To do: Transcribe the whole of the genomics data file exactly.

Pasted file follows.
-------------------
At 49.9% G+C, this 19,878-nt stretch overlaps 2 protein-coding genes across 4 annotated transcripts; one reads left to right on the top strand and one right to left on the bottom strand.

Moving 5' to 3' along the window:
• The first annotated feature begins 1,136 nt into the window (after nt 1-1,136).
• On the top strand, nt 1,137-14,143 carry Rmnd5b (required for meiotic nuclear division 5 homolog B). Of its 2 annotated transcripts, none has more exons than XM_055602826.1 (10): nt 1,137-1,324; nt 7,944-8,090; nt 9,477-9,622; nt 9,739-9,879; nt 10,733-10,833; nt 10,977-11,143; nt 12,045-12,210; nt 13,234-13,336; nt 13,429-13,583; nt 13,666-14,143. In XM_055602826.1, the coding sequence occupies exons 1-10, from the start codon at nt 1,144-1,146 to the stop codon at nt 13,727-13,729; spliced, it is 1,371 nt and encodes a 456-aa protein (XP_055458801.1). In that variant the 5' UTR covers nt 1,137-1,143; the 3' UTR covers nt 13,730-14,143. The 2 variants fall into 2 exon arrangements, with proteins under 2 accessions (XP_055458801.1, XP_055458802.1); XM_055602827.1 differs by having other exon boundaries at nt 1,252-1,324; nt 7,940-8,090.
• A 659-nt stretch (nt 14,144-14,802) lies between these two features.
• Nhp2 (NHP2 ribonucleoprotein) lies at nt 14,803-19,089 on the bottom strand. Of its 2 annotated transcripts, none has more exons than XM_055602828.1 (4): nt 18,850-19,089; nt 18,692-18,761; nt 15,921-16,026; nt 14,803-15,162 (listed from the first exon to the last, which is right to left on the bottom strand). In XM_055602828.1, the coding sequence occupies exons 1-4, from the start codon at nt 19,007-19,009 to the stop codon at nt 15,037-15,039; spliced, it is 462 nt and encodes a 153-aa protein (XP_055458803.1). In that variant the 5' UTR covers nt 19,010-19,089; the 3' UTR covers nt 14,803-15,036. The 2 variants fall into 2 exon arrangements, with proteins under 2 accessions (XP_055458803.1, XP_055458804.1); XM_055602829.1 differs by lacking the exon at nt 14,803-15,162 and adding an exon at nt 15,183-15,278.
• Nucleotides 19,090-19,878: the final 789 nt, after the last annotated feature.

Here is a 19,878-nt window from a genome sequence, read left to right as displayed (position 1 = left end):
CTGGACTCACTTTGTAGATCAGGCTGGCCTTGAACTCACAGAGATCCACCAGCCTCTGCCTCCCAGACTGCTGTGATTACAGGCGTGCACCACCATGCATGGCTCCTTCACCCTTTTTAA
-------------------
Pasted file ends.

At 49.9% G+C, this 19,878-nt stretch overlaps 2 protein-coding genes across 4 annotated transcripts; one reads left to right on the top strand and one right to left on the bottom strand.

Moving 5' to 3' along the window:
• The first annotated feature begins 1,136 nt into the window (after nt 1-1,136).
• On the top strand, nt 1,137-14,143 carry Rmnd5b (required for meiotic nuclear division 5 homolog B). Of its 2 annotated transcripts, none has more exons than XM_055602826.1 (10): nt 1,137-1,324; nt 7,944-8,090; nt 9,477-9,622; nt 9,739-9,879; nt 10,733-10,833; nt 10,977-11,143; nt 12,045-12,210; nt 13,234-13,336; nt 13,429-13,583; nt 13,666-14,143. In XM_055602826.1, the coding sequence occupies exons 1-10, from the start codon at nt 1,144-1,146 to the stop codon at nt 13,727-13,729; spliced, it is 1,371 nt and encodes a 456-aa protein (XP_055458801.1). In that variant the 5' UTR covers nt 1,137-1,143; the 3' UTR covers nt 13,730-14,143. The 2 variants fall into 2 exon arrangements, with proteins under 2 accessions (XP_055458801.1, XP_055458802.1); XM_055602827.1 differs by having other exon boundaries at nt 1,252-1,324; nt 7,940-8,090.
• A 659-nt stretch (nt 14,144-14,802) lies between these two features.
• Nhp2 (NHP2 ribonucleoprotein) lies at nt 14,803-19,089 on the bottom strand. Of its 2 annotated transcripts, none has more exons than XM_055602828.1 (4): nt 18,850-19,089; nt 18,692-18,761; nt 15,921-16,026; nt 14,803-15,162 (listed from the first exon to the last, which is right to left on the bottom strand). In XM_055602828.1, the coding sequence occupies exons 1-4, from the start codon at nt 19,007-19,009 to the stop codon at nt 15,037-15,039; spliced, it is 462 nt and encodes a 153-aa protein (XP_055458803.1). In that variant the 5' UTR covers nt 19,010-19,089; the 3' UTR covers nt 14,803-15,036. The 2 variants fall into 2 exon arrangements, with proteins under 2 accessions (XP_055458803.1, XP_055458804.1); XM_055602829.1 differs by lacking the exon at nt 14,803-15,162 and adding an exon at nt 15,183-15,278.
• Nucleotides 19,090-19,878: the final 789 nt, after the last annotated feature.

Here is a 19,878-nt window from a genome sequence, read left to right as displayed (position 1 = left end):
CTGGACTCACTTTGTAGATCAGGCTGGCCTTGAACTCACAGAGATCCACCAGCCTCTGCCTCCCAGACTGCTGTGATTACAGGCGTGCACCACCATGCATGGCTCCTTCACCCTTTTTAA